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even though it is early days in terms of reporting, i think in the next couple of weeks, certainly, earnings and how the trade war has impacted companies is going to become more of a focus as the year draws to a close. kathleen: despite john mack performing government bonds this year, the rally, it appears, may not yet the over for indonesia as bonds. why is that? andreea: that's right. indonesian bonds have returned 13% this year and that is well outperforming the 6% for emerging market bonds, and what has been the underpinning that? the central bank being more accommodative has done that. we have had three interest rate cuts in indonesia. economists in a bloomberg survey are expecting another cut when the central bank meets on thursday. the country also has a manageable trade deficit despite
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promises of government spending. be stable.ected to indonesian bonds seem to be benefiting from indications of some resolution in the trade war. deterred that has not investors has been increased volatility in indonesian bonds, but even there, the central bank has been stepping in to support the currency and to support the bond market, so there is diminished chances that volatility will continue, so a few positive factors, i should say, stacking up in favor of indonesia's sovereign bonds. >> bloomberg's cross-asset asia editor, andreea papuc . just an alert crossing the bloomberg, we have revenues comingthrough -- numbers
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through. 81, a production at 6. contraction of almost 10% year on year. in terms of the bottleneck politically and supply wise in papua new guinea, looking at a bit of an uphill battle, given that peter is stepping down in february. the incoming head, karen wolf, will be facing potential delays of new projects by the papua new guinea government as well. the opportunities in china continue to lure some of the world's biggest financial institutions. tomchina correspondent, mackenzie, is in beijing. you have been speaking with one of the world's biggest fixed income etf providers. tom: that's right. this is a new york firm, and of course, the ceo is don frederick and the ceo is --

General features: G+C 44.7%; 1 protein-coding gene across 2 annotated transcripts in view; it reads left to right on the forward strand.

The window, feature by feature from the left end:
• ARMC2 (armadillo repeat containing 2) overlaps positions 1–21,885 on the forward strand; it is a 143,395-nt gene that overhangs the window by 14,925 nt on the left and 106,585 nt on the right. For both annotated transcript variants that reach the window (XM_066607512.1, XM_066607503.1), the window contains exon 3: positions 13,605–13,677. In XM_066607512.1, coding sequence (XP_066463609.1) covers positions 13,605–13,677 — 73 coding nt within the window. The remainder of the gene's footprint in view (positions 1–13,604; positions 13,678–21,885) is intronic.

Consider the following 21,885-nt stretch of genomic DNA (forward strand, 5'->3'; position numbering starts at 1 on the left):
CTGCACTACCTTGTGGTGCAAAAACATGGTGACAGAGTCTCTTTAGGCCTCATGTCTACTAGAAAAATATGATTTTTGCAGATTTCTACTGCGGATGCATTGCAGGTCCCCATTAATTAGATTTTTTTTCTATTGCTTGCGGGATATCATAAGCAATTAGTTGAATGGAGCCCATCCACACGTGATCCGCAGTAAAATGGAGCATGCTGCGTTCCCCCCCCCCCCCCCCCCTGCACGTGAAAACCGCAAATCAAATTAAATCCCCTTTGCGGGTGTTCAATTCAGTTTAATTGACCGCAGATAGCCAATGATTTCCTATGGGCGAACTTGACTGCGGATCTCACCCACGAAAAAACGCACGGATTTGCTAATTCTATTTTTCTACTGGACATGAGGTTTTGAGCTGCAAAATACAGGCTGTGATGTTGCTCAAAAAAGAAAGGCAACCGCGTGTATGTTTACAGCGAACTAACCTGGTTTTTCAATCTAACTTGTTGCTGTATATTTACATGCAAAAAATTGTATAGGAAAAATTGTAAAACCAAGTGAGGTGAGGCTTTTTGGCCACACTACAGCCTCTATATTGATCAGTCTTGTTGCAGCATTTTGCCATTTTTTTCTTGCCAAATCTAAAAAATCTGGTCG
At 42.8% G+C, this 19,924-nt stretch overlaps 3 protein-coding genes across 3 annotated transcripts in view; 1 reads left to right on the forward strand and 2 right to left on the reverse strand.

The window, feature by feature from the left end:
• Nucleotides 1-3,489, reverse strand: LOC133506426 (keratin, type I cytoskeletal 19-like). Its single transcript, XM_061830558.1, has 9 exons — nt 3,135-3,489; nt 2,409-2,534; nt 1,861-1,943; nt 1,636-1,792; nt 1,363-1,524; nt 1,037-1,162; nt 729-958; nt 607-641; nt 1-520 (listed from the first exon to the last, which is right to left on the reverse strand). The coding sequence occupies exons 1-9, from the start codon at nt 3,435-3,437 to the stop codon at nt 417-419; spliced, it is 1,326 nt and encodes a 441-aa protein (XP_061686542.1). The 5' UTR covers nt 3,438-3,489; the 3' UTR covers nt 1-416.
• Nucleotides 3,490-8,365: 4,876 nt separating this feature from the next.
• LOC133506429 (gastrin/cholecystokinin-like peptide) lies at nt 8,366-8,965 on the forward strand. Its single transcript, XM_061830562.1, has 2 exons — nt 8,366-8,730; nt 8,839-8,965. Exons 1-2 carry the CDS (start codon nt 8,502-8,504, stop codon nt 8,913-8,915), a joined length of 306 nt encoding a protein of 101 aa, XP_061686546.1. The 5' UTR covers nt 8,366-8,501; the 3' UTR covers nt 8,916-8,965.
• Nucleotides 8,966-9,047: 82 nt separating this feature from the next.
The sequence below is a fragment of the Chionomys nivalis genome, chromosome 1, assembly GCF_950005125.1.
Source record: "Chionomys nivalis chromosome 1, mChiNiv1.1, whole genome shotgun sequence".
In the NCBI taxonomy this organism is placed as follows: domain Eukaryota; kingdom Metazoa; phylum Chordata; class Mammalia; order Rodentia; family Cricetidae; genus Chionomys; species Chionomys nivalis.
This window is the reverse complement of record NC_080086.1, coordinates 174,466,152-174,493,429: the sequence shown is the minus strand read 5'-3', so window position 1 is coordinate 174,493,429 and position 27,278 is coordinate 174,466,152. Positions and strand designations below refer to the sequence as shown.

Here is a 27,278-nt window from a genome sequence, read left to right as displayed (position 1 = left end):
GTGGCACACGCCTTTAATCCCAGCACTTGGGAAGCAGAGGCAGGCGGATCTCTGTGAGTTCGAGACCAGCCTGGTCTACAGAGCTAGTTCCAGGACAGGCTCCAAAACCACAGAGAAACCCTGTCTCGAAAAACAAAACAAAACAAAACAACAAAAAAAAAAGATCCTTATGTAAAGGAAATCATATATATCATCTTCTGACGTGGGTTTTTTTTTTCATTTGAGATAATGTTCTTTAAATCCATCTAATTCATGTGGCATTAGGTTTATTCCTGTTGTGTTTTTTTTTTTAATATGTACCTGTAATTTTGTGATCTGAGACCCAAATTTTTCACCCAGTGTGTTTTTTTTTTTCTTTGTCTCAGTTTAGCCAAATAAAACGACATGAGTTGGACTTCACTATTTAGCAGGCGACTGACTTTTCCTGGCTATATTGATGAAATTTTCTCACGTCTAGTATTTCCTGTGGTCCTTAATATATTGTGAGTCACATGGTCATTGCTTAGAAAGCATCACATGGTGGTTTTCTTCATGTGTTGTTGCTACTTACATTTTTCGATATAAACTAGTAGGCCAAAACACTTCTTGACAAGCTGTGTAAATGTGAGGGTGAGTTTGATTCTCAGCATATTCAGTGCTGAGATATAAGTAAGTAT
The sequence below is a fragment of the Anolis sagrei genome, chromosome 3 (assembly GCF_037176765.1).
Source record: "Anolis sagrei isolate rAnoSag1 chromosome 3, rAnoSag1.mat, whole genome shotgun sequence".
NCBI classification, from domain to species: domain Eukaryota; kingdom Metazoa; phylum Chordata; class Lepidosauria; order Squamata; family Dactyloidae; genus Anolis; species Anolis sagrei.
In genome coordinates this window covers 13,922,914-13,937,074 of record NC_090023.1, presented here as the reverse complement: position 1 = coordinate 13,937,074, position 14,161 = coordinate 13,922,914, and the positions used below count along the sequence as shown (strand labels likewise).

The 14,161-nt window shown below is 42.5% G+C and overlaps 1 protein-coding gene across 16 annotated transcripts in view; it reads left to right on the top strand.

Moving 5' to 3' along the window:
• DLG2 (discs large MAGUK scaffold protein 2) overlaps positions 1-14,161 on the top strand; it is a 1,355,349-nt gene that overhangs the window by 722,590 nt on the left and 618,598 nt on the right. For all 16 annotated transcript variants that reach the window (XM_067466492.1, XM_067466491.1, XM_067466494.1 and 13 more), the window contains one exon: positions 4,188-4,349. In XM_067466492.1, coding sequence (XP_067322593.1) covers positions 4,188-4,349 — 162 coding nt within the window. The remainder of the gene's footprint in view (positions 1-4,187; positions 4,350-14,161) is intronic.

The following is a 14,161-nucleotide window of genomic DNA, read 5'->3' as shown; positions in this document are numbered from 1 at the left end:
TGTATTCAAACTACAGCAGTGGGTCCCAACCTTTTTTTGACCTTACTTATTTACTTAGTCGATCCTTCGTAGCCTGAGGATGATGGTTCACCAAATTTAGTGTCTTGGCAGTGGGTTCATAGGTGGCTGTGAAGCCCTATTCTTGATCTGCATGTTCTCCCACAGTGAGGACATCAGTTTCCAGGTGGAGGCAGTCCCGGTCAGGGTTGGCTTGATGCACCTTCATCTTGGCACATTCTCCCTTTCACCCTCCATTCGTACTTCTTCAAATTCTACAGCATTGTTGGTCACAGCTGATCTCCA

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this is a firm that has 50 billion u.s. dollars assets under management. it is the second largest provider of fixed income etf's after chem coso they are a big player. despite the trade war, despite the slowdown in the chinese economy and despite the push by some in washington to curtail the exposure of u.s. pension funds the chinese equities, he is very much focused on trying to expand efforts. financial sector in china continues to open up, even if it is at a gradual pace and we have had moves out in the last few weeks that, for example, foreign financial services and investors will be able to get full ownership of funds futures insecurities businesses by 2020. and of course, he is focused on asset management. the opportunities are significant. blackrock,nguard, pimco, fidelity, all looking at opportunities despite these
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headwinds. this is a broad conversation around issues of china, hong kong, and the u.s. recession and where he sees the federal reserve going. take a listen to this exclusive interview. internals mainly an issue within china. what i focus on, the larger narrative, which has been happening for well over a decade, is the opening up agenda of the china renminbi and local capital markets to the rest of the world. if you want to comment making hong kong less important as an entryway in and out of china, our offices are in shanghai, and we do that because i think going forward, shenzhen and shanghai and beijing, to a lesser extent, are really important cities in their own right for the capital markets in china. >> are you still seeing demand into yourf inflows china etf's from u.s. investors? jan: no. let me be very clear.